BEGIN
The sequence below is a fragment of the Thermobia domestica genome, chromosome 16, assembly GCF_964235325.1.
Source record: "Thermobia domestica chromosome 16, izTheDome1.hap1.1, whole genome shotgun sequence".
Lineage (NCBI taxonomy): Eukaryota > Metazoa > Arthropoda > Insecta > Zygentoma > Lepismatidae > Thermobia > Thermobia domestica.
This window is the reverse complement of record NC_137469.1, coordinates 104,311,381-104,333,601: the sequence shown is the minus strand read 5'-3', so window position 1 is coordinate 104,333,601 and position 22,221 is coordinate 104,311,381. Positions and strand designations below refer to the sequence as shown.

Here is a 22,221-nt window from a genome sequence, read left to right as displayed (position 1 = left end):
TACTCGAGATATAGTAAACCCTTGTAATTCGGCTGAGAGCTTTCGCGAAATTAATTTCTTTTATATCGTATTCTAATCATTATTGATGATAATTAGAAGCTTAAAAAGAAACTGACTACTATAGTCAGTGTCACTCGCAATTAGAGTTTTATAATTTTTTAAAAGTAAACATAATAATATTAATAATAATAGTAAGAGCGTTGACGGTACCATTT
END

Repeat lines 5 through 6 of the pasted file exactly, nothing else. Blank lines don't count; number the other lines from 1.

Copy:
Here is a 22,221-nt window from a genome sequence, read left to right as displayed (position 1 = left end):
TACTCGAGATATAGTAAACCCTTGTAATTCGGCTGAGAGCTTTCGCGAAATTAATTTCTTTTATATCGTATTCTAATCATTATTGATGATAATTAGAAGCTTAAAAAGAAACTGACTACTATAGTCAGTGTCACTCGCAATTAGAGTTTTATAATTTTTTAAAAGTAAACATAATAATATTAATAATAATAGTAAGAGCGTTGACGGTACCATTT